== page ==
We’ve even compiled a list of them here so you can keep them safe and all in one place! So let’s get started:
- Worried about birds snacking on your freshly sown seeds? Make plant markers out of old CDs to deter them.
- Use pegs as cheap and cheerful plant markers.
- Birds eating your strawberries? Try painting stones as strawberries and put them around strawberry plants in the spring. This will keep birds from eating your berries when they ripen because the birds will think the ripened berries are stones.
- Give seedlings a headstart by making a cloche out of old CD cases. The sun can shine through the open top and the clear sides. To protect fragile young plants from the danger of frost, simply close the lid.
- Use an old salt shaker for planting small seeds, this is a pretty clever way to save time!
- Cut up a sponge into little pieces and put into a pot when planting. It helps retain moisture which nourishes the plant.
- Try using newspaper as landscape fabric. The newspaper will prevent any grass and weed seeds from germinating, but unlike fabric, it will decompose after about 18 months.
- Place one uncracked raw egg in the pot – as it decomposes, it will serve as a natural fertilizer for the plant.
- Make your own mini greenhouses using plastic boxes, cheap and cheerful!
- Keep track of how your garden grows by sketching out a rough diagram so you can keep track of what’s planted where.
- When boiling eggs, save the water for your plants. The water will have calcium in it which your plants love!
- Put Epsom salts and sugar into each hole with your plant. It makes them grow larger, leafier and greener!
- Boil vegetable peelings in a pot and allow to steep overnight (up to 2 days). In the morning, the mix will be full of nutrients! Strain and use to water your plants. Remember to use only plant based scraps and not meat or dairy. You can then compost whatever is left. We can recommend some great compostable bags!
- Keep your tools rust free by storing them in a bucket of sand mixed with a little bit of motor oil.
- Seed packets make excellent markers for seedlings because they are full of information. Attach packets to wooden stakes and put a jam jar on top to protect them.
- Deciduous trees should be planted on the south side of your house. This way they can provide shade in the summer and let the winter sun come through.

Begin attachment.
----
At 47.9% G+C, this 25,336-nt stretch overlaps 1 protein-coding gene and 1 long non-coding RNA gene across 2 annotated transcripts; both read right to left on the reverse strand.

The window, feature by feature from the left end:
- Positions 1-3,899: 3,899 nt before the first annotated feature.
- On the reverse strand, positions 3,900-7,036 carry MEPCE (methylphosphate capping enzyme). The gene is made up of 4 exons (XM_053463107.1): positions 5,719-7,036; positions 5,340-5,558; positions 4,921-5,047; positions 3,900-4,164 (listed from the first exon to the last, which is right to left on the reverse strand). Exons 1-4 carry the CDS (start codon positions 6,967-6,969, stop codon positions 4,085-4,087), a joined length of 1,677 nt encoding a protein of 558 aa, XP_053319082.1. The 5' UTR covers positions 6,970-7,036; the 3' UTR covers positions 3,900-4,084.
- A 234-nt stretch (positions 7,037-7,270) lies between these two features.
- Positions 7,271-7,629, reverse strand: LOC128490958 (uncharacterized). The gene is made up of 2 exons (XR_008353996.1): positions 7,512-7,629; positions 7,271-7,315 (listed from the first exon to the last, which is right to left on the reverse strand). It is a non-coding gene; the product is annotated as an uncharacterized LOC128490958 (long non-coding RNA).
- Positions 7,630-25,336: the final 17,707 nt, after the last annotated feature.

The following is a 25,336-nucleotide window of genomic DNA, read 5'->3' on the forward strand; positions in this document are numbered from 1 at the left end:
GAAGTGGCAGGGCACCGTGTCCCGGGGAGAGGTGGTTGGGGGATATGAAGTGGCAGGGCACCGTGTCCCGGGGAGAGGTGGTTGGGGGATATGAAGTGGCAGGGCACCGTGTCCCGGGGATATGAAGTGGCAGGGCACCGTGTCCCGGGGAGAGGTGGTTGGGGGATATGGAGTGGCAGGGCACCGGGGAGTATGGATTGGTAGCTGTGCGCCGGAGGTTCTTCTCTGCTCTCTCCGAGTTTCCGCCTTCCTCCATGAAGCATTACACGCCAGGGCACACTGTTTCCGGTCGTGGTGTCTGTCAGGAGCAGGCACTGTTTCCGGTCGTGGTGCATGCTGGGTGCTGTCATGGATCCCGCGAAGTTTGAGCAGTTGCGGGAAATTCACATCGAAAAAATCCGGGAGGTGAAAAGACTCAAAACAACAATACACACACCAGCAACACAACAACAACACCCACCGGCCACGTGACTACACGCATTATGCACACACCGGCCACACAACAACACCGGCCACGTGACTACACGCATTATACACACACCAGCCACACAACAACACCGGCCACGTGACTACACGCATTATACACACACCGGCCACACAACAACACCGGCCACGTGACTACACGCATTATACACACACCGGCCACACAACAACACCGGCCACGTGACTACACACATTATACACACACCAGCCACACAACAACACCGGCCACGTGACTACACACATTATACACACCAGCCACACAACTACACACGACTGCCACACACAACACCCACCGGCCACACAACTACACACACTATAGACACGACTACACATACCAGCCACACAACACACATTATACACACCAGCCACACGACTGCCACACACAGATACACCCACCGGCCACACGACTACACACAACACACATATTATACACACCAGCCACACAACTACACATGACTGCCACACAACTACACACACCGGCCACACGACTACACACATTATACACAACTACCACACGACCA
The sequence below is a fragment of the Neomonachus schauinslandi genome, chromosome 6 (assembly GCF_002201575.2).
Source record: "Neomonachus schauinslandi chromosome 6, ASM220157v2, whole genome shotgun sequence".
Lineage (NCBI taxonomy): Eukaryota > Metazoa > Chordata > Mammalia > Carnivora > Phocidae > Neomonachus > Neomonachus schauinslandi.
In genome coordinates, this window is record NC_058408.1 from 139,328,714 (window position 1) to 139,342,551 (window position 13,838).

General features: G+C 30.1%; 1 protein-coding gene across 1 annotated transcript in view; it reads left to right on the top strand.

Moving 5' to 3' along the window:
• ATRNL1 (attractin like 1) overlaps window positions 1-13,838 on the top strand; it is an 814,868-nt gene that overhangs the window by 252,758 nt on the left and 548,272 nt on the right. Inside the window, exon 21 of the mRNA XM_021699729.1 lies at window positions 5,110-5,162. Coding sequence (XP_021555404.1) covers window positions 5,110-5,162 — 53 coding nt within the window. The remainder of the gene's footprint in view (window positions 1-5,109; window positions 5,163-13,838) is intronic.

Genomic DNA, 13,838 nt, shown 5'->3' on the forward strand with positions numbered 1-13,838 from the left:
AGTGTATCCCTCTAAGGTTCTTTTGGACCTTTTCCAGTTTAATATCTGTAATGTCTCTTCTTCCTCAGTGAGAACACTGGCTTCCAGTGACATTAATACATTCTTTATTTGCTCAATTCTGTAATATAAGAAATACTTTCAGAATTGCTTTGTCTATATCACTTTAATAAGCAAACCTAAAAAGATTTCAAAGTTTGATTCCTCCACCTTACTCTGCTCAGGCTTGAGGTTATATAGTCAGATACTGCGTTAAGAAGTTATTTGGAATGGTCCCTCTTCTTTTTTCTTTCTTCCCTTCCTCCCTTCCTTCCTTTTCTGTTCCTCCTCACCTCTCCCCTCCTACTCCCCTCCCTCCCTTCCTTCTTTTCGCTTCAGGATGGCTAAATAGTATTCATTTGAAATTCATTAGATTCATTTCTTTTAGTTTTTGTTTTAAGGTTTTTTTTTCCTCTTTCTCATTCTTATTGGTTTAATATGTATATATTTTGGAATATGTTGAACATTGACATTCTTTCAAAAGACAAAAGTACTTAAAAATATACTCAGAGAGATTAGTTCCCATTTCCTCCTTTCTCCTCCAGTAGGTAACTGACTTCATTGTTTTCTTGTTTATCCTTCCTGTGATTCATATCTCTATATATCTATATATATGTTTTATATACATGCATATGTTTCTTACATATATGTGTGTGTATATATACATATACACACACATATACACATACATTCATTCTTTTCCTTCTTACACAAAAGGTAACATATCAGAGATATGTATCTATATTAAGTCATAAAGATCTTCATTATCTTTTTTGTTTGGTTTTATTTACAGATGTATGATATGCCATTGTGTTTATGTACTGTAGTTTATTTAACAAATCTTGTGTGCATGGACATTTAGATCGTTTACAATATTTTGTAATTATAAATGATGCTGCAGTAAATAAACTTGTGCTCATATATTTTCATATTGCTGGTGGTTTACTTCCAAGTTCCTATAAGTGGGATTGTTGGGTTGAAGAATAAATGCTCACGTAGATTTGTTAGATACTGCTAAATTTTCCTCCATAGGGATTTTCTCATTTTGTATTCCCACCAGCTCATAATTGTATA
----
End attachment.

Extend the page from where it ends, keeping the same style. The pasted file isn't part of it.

- If you finely chop citrus peel and sprinkle them on the mulch in your garden, they help keep neighborhood cats, dogs and other critters away from your veggies!
- Not a fan of getting dirt under your nails when gardening? Draw your fingernails across a bar of soap, after you’re finished in the garden, use a nailbrush to remove the soap and your nails will be sparkling clean!
- When planting trees, remember that Evergreens can be planted on the north side of your house to act as a shield against the cold blustery winter winds.
- Use chamomile tea to control damping-off fungus, which often attacks young seedlings quite suddenly. Just add a spot of tea to the soil around the base of seedlings once a week to protect them.
- Dry out chopped banana pieces in a slow oven and scatter the pieces in the soil when planting and water them in. Each time you water or it rains, they will provide slow release nutrition!
- Turn a long-handled tool, such as a shovel, into a measuring stick! Lay it on the ground, and next to it place a tape measure. Using a permanent marker, write inch and foot marks on the handle. It makes planting even easier!
- If you want to discourage cats, rabbits, bugs and other creatures from your garden, plant marigolds among your vegetables.
- Try making a sprinkler from a plastic bottle and a hose. Just pop some holes into the bottle and secure the hose with strong tape. Cheap and cheerful!
- Want a unique plant marker? Use a vegetable peeler to shave a piece off an old twig and write whatever you’ve planted on it.
- To check if seeds are viable, fold 10 seeds in moist paper towel, place in resealable bag, mark with date and type. Watch to see how many germinate.Multiply that number by 10 to calculate the percent of germinations. More than 70 percent is passing. If between 40 and 60 percent, sow thickly. Below 40 percent, it’s best to buy fresh seed!
- If you’re finding algae in your bird bath, try putting a few cent coins at the bottom. The copper can help cut down on algae growth.
The GreenSax Team